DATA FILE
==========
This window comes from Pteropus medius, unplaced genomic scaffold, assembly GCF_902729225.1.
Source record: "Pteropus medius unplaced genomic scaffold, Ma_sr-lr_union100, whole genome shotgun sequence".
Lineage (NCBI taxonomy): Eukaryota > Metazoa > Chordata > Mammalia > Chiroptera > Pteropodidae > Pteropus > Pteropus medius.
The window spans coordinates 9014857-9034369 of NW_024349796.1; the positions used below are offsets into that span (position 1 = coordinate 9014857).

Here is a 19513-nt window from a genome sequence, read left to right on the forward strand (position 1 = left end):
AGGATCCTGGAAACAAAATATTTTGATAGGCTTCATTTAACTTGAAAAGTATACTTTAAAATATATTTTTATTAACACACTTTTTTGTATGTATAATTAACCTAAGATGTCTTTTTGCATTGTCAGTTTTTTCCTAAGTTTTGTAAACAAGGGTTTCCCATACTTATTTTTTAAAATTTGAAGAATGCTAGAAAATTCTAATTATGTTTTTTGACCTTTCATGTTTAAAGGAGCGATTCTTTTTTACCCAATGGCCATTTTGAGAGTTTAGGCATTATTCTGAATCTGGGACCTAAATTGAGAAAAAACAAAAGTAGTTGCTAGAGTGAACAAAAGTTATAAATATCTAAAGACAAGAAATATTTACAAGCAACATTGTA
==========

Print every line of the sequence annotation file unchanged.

This window comes from Pteropus medius, unplaced genomic scaffold, assembly GCF_902729225.1.
Source record: "Pteropus medius unplaced genomic scaffold, Ma_sr-lr_union100, whole genome shotgun sequence".
Lineage (NCBI taxonomy): Eukaryota > Metazoa > Chordata > Mammalia > Chiroptera > Pteropodidae > Pteropus > Pteropus medius.
The window spans coordinates 9014857-9034369 of NW_024349796.1; the positions used below are offsets into that span (position 1 = coordinate 9014857).

Here is a 19513-nt window from a genome sequence, read left to right on the forward strand (position 1 = left end):
AGGATCCTGGAAACAAAATATTTTGATAGGCTTCATTTAACTTGAAAAGTATACTTTAAAATATATTTTTATTAACACACTTTTTTGTATGTATAATTAACCTAAGATGTCTTTTTGCATTGTCAGTTTTTTCCTAAGTTTTGTAAACAAGGGTTTCCCATACTTATTTTTTAAAATTTGAAGAATGCTAGAAAATTCTAATTATGTTTTTTGACCTTTCATGTTTAAAGGAGCGATTCTTTTTTACCCAATGGCCATTTTGAGAGTTTAGGCATTATTCTGAATCTGGGACCTAAATTGAGAAAAAACAAAAGTAGTTGCTAGAGTGAACAAAAGTTATAAATATCTAAAGACAAGAAATATTTACAAGCAACATTGTA